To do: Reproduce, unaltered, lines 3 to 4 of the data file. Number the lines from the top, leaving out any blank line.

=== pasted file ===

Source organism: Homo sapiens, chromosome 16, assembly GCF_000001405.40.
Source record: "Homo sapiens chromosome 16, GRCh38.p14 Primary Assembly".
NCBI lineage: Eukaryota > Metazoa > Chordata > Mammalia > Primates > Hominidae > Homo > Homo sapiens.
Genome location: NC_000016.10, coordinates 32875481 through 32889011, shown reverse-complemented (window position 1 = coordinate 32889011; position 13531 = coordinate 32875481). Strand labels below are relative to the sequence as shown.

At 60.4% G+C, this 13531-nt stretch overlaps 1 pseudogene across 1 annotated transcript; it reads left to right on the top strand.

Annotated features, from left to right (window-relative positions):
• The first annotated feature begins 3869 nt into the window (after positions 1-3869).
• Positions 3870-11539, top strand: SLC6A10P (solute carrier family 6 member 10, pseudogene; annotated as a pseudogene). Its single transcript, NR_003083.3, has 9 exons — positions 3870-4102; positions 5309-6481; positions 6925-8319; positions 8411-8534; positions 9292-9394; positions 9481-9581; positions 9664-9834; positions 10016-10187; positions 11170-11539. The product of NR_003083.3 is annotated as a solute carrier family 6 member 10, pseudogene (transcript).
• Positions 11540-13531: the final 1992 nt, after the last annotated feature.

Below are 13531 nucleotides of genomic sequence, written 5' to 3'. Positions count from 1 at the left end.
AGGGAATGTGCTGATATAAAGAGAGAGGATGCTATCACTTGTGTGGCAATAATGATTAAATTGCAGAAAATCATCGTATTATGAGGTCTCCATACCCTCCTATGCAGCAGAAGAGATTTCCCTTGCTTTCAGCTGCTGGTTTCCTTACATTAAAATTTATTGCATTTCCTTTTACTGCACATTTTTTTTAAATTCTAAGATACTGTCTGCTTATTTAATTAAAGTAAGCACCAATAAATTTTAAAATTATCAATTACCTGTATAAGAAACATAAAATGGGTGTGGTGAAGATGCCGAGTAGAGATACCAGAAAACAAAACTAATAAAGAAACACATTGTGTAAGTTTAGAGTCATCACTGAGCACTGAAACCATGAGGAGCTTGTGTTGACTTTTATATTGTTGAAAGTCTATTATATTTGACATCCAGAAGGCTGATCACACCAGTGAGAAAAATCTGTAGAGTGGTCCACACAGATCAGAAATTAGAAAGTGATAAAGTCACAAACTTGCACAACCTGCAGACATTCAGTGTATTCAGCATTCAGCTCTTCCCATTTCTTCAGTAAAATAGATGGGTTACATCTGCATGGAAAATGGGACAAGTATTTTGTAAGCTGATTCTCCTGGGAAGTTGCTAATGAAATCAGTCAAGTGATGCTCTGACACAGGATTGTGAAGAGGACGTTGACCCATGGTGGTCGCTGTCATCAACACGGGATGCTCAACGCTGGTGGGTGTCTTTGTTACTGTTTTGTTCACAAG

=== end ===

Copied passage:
NCBI lineage: Eukaryota > Metazoa > Chordata > Mammalia > Primates > Hominidae > Homo > Homo sapiens.
Genome location: NC_000016.10, coordinates 32875481 through 32889011, shown reverse-complemented (window position 1 = coordinate 32889011; position 13531 = coordinate 32875481). Strand labels below are relative to the sequence as shown.